Roberta: This year, we strengthened the new program with Caroline and David, working in sprints and creating training on new topics. We have increased the number of workshops by 50% compared to last year, and we are trying to make the workshops more focused and pragmatic. We also improved our mentoring program, giving each start-up the possibility to choose up to three mentors dedicated to their project, in addition to the experts provided by the incubator.
Maurice: Doing short workshops is very important. It's hard for entrepreneurs to sit for 2 hours!
Roberta: It was hard to do online workshops this year. I am in contact and aligned with the American incubators, with the idea of doing shorter, interactive workshops.
If we go back to the beginning of Maurice and Clément's accompaniment, where did the project come from and what were your expectations when you joined the program?
Clément: We wanted to commercialize technologies developed by researchers. In March 2020, we got in touch with Elodie and Muriel, our co-founders. We worked on this project for a few months with Maurice, during the first confinement. Then, we saw the incubator's call for projects, the 9-point video, and we found it great because it was exactly the points on which we needed support: prototyping our product, validating our vision, etc. We wanted to know what to do and what not to do, and have resources. So we applied and exchanged several times with the incubator before being selected.At the end of the sandbox (pre-incubation period), we came out with a deck and a clearer vision.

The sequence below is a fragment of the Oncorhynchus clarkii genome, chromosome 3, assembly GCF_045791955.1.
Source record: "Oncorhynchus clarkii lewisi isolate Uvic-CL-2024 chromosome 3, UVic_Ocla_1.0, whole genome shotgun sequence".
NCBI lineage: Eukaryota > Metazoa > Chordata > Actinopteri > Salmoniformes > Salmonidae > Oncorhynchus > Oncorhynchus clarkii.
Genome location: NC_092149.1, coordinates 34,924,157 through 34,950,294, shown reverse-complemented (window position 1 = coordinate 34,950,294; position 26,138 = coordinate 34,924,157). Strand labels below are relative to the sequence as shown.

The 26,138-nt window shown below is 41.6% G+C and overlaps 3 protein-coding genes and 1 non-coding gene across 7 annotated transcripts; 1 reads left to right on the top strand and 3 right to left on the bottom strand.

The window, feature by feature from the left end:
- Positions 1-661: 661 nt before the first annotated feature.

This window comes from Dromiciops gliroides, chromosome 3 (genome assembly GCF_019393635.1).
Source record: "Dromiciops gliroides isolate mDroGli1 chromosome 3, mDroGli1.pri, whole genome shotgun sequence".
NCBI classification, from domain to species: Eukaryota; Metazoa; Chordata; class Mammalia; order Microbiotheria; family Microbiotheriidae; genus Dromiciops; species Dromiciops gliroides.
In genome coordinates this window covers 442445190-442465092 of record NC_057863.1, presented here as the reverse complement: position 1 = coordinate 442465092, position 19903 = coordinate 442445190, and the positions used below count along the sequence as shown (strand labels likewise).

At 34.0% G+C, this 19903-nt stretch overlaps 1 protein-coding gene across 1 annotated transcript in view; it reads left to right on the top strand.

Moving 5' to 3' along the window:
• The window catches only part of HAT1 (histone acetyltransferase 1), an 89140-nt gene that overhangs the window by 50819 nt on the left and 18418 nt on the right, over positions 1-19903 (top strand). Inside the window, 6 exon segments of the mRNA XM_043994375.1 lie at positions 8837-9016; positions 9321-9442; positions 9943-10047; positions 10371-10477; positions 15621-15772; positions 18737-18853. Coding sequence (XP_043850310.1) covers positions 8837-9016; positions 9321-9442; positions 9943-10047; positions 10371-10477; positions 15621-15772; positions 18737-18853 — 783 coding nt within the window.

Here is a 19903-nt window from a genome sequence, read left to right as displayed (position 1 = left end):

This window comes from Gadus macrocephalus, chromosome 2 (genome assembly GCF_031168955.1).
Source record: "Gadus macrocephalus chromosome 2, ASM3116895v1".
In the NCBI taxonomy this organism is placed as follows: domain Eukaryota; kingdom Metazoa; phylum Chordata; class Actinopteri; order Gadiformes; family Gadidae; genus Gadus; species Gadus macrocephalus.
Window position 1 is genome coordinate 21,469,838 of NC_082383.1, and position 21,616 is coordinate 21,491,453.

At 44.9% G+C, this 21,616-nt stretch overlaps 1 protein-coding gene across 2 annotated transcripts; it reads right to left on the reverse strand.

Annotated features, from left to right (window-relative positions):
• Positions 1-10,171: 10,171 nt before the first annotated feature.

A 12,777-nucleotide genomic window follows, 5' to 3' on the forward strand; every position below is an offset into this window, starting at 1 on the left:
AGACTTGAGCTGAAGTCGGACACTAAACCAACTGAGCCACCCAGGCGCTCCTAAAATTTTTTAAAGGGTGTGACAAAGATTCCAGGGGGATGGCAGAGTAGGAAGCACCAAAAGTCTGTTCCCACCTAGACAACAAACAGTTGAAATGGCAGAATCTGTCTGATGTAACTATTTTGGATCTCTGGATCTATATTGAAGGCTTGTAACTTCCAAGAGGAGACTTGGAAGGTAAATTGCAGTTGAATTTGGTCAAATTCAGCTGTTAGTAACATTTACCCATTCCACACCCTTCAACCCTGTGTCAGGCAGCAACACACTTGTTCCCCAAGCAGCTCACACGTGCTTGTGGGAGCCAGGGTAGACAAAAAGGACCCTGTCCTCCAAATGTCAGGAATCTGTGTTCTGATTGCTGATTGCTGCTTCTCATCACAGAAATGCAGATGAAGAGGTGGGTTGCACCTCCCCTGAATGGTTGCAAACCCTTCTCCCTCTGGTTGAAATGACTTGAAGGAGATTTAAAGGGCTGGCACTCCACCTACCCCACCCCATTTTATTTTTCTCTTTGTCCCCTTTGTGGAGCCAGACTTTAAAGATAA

Compared to your expectations on the program, what was different in the end? Maurice: When we set foot in Polytechnique, we didn't have any expectations, but we knew that at X, there were good research laboratories to help us with the product. We then became aware of something we didn't know, the importance of communicating well about our project, which we wouldn't have done well otherwise. Our value proposition is to treat tuberculosis, and therefore to save lives. Being more specific and impactful in a shorter period of time allows people to better understand and trust more quickly, which is fundamental in our ecosystem. The program allowed us to get to the level of discourse we have today, to be able to pitch in 30 seconds, 5 minutes, or 20 minutes.
What were the main stages of support that you went through ?